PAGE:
ALSO READBudget 2018: Real estate wants infra status widened beyond affordable homes Budget 2018 may waive NOC to streamline transfer of stressed assets Budget 2018: Budgetary support for Indian Railways to be cut by 27% in FY18 Letters: Budget expectations Budget 2018: Auto industry seeks reforms to improve better infra, logistics
The Budget 2018 is not expected to be a popularist budget. A fine balancing act is required by the FM to address various issues plaguing the economy along with observing fiscal prudence. Bold and innovative initiatives are required on both micro and macroeconomic levels by the FM. For the required positive impact, in the upcoming Budget 2018 the government needs to address issues at both microeconomics and macroeconomic as both are interlinked too. Microeconomics is concerned with economic issues that are dealt at an individual, group or business level. Whereas macroeconomic deals with economic policy formulation, economic indicators and other such overall aspects of the economy. Although factors such as rising oil prices, demand for Indian exports abroad, international economic indicators are beyond the FM’s control but these aspects will also have to be factored while dealing with challenges closer at home. Some of the most important macroeconomic and microeconomics challenges before the FM in Budget 2018 are mentioned below.
Revive Growth – The first and foremost challenge before the government is to achieve the high GDP growth numbers. After the dual jolt of demonetization and GST the growth figures hit a low of 5.7%. It has steadily improved since then and the economy recorded a 6.3% growth in the quarter ending September. Also there is some good news on the said front, according to recent Sanctum Wealth Management report India will be the fastest growing large economy in 2018 surpassing China and achieving a 7.5 per cent growth rate. But for the said to materialize Budget 2018 will have to play a very vital role. Boosting investors’ confidence, practicing fiscal prudence and providing the required impetus for quick growth will be important.
Improve Consumer Confidence, Sentiment and Spending – Consumer confidence and health of the economy are both interdependent on each other. After the cash crunch of demonetization the government will have to encourage greater spending especially by the middleclass. This will in turn improve demand and add to growth in the manufacturing sector. Cut in personal tax rates which is widely expected is one of the ways to put money in the pockets of the consumers. Keeping inflation under check is another important factor that helps improve consumer’s sentiment and enhance spending.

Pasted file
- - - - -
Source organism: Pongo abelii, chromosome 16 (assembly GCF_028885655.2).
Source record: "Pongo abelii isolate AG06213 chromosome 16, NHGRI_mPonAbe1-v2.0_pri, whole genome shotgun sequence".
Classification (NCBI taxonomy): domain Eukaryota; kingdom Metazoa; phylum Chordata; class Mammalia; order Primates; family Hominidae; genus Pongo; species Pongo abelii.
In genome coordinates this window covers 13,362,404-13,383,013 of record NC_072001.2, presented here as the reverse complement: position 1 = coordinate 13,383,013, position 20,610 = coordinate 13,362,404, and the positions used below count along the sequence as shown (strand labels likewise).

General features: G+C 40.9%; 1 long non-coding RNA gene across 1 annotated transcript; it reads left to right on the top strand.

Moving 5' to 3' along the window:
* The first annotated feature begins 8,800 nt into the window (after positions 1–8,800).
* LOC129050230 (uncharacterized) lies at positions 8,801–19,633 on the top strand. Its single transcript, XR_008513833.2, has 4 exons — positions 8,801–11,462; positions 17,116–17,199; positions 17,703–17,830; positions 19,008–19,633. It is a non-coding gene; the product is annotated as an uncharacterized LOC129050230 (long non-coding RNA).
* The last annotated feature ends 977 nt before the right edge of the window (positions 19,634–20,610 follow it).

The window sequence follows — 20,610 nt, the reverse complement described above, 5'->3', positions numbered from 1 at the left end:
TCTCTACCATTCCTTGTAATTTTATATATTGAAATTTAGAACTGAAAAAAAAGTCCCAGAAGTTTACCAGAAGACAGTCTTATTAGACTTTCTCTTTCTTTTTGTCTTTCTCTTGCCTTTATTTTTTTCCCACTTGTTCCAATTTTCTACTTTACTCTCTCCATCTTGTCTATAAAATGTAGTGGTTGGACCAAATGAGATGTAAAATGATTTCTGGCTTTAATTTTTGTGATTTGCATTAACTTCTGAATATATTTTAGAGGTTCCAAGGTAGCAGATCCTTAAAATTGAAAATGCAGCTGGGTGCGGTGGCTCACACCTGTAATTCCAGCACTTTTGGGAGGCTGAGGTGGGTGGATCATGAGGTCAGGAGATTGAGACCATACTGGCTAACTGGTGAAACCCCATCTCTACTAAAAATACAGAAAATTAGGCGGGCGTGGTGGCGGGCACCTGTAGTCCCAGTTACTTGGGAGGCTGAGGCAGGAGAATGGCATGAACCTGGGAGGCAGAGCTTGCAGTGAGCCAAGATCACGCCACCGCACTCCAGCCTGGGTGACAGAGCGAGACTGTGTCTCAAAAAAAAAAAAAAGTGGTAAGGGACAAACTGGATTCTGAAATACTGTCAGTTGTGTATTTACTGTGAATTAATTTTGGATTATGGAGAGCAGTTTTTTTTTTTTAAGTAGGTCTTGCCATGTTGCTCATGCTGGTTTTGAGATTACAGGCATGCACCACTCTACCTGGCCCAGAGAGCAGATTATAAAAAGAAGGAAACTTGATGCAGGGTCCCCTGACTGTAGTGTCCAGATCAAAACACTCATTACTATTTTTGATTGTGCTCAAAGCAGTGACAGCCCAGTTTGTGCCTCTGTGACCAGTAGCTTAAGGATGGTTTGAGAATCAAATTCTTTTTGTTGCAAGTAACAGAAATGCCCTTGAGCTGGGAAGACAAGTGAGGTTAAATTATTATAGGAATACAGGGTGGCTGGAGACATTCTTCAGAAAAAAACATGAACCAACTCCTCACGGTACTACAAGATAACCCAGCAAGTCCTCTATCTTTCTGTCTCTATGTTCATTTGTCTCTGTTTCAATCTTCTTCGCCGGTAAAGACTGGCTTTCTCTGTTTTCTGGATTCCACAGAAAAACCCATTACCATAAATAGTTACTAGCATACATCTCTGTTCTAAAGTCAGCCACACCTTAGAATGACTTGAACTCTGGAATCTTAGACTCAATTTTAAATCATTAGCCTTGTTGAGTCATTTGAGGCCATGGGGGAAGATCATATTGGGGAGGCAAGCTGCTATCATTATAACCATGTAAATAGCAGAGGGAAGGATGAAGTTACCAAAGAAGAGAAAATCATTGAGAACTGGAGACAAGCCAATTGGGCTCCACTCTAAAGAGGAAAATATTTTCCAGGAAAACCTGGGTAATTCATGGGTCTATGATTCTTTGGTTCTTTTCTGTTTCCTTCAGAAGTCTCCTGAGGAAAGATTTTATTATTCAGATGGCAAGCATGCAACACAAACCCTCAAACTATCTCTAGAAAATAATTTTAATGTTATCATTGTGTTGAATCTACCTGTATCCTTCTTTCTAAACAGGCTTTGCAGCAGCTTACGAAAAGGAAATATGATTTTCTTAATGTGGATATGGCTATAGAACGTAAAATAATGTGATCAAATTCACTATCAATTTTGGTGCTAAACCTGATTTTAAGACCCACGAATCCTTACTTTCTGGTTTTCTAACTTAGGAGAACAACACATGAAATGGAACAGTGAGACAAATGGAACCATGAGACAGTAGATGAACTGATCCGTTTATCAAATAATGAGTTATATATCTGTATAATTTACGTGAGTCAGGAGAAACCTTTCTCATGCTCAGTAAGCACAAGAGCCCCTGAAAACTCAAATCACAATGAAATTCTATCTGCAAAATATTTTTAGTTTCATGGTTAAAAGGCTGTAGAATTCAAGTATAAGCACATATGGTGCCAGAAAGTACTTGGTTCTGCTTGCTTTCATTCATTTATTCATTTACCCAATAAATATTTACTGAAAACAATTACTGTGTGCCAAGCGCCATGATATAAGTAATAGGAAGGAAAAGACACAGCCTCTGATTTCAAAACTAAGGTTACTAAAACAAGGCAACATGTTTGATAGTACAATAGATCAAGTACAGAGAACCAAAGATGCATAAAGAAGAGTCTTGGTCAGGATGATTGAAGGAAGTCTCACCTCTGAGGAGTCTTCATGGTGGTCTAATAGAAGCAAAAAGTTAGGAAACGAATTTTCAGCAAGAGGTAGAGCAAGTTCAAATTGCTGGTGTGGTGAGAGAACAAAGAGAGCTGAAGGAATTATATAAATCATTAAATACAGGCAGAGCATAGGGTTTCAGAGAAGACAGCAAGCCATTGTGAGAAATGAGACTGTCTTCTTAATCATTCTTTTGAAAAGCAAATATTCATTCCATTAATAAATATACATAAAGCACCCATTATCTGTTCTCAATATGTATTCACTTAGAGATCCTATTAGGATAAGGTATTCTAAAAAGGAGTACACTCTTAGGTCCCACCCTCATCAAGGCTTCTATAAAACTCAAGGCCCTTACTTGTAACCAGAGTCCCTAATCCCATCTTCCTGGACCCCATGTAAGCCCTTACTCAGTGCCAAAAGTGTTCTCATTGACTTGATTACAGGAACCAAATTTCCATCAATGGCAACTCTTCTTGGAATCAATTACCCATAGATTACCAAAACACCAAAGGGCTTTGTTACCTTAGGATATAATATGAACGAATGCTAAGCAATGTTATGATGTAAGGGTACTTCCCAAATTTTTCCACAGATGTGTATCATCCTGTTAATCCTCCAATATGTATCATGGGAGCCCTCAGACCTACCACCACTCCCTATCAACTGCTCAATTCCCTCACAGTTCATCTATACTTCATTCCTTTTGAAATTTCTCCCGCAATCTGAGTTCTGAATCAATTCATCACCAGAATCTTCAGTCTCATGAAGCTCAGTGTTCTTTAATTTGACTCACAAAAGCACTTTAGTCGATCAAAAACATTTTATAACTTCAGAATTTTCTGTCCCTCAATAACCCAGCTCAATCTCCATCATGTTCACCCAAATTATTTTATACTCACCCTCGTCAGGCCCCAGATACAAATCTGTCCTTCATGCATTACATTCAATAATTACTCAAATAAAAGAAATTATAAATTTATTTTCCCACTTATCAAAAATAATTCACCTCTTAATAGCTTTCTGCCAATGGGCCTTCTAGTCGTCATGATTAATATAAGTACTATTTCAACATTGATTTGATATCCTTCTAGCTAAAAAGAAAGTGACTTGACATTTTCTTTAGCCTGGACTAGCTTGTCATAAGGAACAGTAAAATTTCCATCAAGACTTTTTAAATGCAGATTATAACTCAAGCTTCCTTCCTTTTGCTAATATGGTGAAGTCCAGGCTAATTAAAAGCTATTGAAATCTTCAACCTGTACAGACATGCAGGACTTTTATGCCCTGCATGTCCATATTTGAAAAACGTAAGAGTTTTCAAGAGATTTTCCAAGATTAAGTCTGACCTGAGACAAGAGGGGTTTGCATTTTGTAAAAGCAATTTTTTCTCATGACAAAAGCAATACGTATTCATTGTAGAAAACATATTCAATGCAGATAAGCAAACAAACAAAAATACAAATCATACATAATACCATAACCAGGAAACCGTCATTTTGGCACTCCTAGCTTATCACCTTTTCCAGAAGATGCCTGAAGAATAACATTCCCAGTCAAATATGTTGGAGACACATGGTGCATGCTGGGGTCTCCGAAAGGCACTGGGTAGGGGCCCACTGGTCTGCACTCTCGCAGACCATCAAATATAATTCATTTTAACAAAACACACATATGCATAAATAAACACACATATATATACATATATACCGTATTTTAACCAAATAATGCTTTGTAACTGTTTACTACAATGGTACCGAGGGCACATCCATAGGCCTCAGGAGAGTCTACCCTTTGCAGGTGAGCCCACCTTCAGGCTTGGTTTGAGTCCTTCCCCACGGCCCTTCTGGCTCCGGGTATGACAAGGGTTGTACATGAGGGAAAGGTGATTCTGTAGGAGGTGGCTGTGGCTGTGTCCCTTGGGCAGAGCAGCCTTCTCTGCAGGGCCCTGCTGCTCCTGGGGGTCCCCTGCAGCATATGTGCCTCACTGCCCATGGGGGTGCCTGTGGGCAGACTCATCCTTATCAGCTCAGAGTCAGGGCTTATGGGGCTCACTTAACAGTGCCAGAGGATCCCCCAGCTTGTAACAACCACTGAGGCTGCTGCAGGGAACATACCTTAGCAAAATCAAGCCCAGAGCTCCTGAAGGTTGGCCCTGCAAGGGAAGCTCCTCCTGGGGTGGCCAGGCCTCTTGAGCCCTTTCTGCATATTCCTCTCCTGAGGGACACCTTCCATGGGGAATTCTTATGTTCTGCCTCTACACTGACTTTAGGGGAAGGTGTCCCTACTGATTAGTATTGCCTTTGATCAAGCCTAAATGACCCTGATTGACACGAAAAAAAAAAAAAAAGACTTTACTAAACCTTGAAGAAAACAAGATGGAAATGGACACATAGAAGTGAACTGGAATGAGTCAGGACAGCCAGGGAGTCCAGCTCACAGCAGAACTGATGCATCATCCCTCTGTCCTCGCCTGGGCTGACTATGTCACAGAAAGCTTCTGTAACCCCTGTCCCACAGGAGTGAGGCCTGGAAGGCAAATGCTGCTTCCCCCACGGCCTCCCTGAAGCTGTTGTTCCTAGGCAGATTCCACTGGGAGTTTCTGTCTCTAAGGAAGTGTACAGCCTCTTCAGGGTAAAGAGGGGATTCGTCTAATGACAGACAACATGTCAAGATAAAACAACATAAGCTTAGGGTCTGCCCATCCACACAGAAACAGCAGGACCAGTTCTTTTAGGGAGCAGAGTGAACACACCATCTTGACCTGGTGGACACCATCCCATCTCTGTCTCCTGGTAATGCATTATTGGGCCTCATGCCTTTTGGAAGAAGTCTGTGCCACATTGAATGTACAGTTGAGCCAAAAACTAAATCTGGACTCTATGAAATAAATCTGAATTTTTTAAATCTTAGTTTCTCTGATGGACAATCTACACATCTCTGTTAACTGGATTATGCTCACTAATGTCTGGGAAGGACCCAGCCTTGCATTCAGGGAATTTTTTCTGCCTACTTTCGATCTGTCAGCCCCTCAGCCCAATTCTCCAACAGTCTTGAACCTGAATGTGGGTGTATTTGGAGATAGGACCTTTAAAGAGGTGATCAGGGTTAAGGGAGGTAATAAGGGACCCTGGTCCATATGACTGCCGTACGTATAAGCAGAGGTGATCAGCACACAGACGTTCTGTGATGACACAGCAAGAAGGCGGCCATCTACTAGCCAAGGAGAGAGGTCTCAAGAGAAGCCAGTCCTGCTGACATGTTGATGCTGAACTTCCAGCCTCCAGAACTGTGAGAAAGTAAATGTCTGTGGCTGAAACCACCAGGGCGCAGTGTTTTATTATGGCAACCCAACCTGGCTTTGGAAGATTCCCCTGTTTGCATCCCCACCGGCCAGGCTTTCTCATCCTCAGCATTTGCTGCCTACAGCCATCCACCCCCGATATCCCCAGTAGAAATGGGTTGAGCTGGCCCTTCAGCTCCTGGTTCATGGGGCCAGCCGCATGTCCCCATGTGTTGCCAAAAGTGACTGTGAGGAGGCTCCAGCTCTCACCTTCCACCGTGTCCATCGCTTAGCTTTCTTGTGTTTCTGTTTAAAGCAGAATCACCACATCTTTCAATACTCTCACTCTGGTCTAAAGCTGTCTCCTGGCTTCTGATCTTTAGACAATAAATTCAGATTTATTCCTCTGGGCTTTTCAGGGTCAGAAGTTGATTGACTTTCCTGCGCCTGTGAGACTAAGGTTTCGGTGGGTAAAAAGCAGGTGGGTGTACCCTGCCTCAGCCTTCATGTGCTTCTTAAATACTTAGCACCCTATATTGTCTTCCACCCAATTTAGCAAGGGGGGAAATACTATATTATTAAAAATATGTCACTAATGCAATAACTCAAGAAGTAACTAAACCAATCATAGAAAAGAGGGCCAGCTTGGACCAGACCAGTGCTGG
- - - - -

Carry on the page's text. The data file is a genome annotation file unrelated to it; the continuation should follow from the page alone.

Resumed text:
Fiscal Consolidation – Keeping the fiscal deficit under control is another significant challenge that the FM has to face. Although fiscal deficit at up to 3.5% won’t be of a big concern still the government would and should send the message that they are serious about fiscal prudence. In the past the FM has stated that the government is following a roadmap for fiscal consolidation which will have to be maintained. Fiscal target along with revenue uncertainty due or decreased GST collections, increased expenditure by the government and further need to enhance public spending together pose a unique challenge for the FM in Budget 2018.
Disinvestment – Government needs to pursue its disinvestment agenda aggressively in the Budget 2018-19. Expect the target for disinvestment to rise sharply with 36 state owned companies are expected to go on block for strategic disinvestment. The ball has been already set rolling with legal advisors being appointed and expressions of interest (EoIs) being invited for certain entities. Government expects most of these deals to fructify in FY18-19. Air India is one of the biggest disinvestment story that is going to unfold, some other companies that have been cleared for disinvestment are Pawan Hans, Central Electronics Ltd, HLL Life Care, Dredging Corp of India, Scooters India and more.
Boost Spending – The government is already committed to increase capital spending on infrastructure especially on railways and some other sectors. After the recent slowdown in economic growth due to demonization and implementation of GST a government initiative to enhance sentiments and confidence is the need of the hour. Also private spending has remained weak over the last few years for a number of reasons because of the same an increase in public spending is probably unavoidable. Another significant reason why the government will have to boost spending is for employment generation. To achieve the same government needs to pump funds and reform employment-intensive sectors like manufacturing, food processing, real estate, banking, dairy farming and more.
Boost Revenue collection – With increase in government expenditure the FM will have to look for ways to boost its revenue through increase in tax revenue, non-tax revenue and capital receipts. This will have to be done without hurting the market sentiments in fact the challenge for the FM is to cut personal income tax rates, corporate tax rates, provide various sops and yet find avenues to increase its revenues. Dealing with uncertainty over indirect tax collection and falling GST collections by putting a check on GST evaders and other methods will also be a challenge for the FM. Expect the reforms process to continue which will also streamline government’s expenditures and let it save money and improve its revenues.